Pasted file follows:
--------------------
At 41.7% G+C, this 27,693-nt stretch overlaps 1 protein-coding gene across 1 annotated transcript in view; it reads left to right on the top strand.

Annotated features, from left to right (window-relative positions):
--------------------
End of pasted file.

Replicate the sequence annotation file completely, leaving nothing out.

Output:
At 41.7% G+C, this 27,693-nt stretch overlaps 1 protein-coding gene across 1 annotated transcript in view; it reads left to right on the top strand.

Annotated features, from left to right (window-relative positions):